Saturday, March 24, 2018

Sharing Sedona Area Favorites With Friends

We've spent quite a lot of time exploring Sedona and the Verde Valley over the past few years, it's one of our favorite places in the west. Last summer in Oregon when we hiked with our buddy Linda from Portland, we planted a seed that she needed to see Sedona some time and she'd be welcome to stay with us in March 2018.

Linda took us up on our offer and joined us for five nights in mid March. Linda is an avid hiker and photographer so we planned to take her on a whirlwind tour of our favorite spots in the Sedona/Verde Valley area.

Her visit also coincided with RVing friends Steve and Mona Liza being in the area so we invited them to join us for our first hike: the Hiline Loop. This is an awesome eight-or-so mile loop around Cathedral Rock. This time we parked at the Baldwin trail head and took Baldwin trail, to Hiline, to Slim Shady, to Templeton.

Steve, Mona Liza, Linda and Hans enjoying the views from a plateau on the Hiline Trail.

The next day we rested our legs somewhat by visiting several of the Native American sites that dot the Verde Valley. First stop: Montezuma Well, a sink hole filled with water that fell as rain on the Mogollon Rim thousands of years ago. Water in the desert always draws people and Native Americans lived here from about 1050 CE to 1425.

Cliff dwellings are built into the wall surrounding the Well, upper left.

Linda captures the beauty of Wet Beaver Creek which the Well drains into.

Our next stop was V Bar V Heritage Site, the largest petroglyph site in the Verde Valley. Security is tight at this site and access is only allowed during open hours and with a host in attendance. V Bar V is named after the former ranch property where it is located.

V Bar V contains several rock panels with hundreds of petroglyphs...and more are known to be below the surface of the soil.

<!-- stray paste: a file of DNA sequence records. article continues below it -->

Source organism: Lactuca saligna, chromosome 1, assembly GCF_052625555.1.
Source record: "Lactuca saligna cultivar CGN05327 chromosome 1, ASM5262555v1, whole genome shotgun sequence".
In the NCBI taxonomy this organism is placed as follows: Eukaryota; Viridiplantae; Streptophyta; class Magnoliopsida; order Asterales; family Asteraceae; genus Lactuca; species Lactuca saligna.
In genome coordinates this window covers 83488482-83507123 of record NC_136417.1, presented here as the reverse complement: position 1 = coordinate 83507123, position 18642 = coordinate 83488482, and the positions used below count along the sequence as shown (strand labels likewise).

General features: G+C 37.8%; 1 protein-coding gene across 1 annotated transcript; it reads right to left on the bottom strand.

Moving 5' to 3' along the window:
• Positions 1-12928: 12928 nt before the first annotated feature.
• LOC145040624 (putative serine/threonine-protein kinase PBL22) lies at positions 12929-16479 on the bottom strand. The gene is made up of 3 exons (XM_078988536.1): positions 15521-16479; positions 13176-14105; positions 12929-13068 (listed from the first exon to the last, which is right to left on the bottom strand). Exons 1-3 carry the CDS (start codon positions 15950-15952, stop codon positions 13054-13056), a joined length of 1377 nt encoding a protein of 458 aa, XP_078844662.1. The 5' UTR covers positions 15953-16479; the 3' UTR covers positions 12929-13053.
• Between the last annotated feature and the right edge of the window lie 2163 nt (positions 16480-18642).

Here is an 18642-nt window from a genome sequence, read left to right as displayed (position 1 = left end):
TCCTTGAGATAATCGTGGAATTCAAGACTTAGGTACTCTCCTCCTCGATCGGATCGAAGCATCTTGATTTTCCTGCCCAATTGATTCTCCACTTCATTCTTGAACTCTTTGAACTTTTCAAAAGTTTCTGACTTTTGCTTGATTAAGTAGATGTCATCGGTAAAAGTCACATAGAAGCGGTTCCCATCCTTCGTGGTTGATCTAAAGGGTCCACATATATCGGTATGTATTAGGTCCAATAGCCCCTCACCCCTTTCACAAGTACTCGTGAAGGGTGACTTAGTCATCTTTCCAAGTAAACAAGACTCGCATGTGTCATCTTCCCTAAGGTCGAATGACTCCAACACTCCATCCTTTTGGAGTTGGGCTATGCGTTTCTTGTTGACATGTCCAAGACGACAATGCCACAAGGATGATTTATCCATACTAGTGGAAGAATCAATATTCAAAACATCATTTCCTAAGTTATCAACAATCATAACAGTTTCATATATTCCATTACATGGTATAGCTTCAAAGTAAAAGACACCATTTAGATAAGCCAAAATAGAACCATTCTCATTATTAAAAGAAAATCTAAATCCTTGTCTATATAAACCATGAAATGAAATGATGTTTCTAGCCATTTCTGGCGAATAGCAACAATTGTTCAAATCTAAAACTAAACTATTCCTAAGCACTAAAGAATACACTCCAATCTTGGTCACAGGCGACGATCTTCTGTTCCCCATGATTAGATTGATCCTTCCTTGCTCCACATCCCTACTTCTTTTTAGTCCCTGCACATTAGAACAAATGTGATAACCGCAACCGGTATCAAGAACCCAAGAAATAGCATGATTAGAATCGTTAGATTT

Next stop: Montezuma Castle National Monument. Southern Sinagua farmers built this five-story, 20 room dwelling about 100 feet above the valley sometime between 1100 and 1300. The remains of another five-story, 45 room dwelling can be seen at ground level. Wet Beaver Creek flows near this site as well, and provided fertile farmland for the ancient peoples.

Montezuma Castle.

Our last ancient site for the the day was a visit to Tuzigoot National Monument. Another Sinagua village built between 1000 and 1400, Tuzigoot sits at the summit of a long ridge overlooking the fertile Verde Valley.

Hans and Linda stroll Tuzigoot grounds.

Since it was a Saturday we had to finish the day with a beer and live music at the Spirit Room in Jerome!

Live music every weekend afternoon at the Spirit Room in Jerome!

It was a cool 41 degrees when we arrived at Munds Wagon trail head the next day ready to hike the eight mile Hangover trail. Fortunately we all enjoy hiking in cool weather because we had a few snow flurries and gusty conditions off and on during the hike!

Hans and Linda all bundled up enjoying views of Sedona early in the hike.

As we drop into the canyon the rocks we will scrambling over loom ahead of us.

Linda captures reflections in pools left from the previous night's rain.

Linda bundled up against the cold wind as we traverse the sandstone ledges leading to a dramatic saddle.

Clouds provide an ever changing light show as we approach the saddle.

Fabulous views from the saddle.

Our trail follows the line of trees ahead of Hans.

The saddle is a stunning feature of this hike!

All sorts of interesting rocks along the way.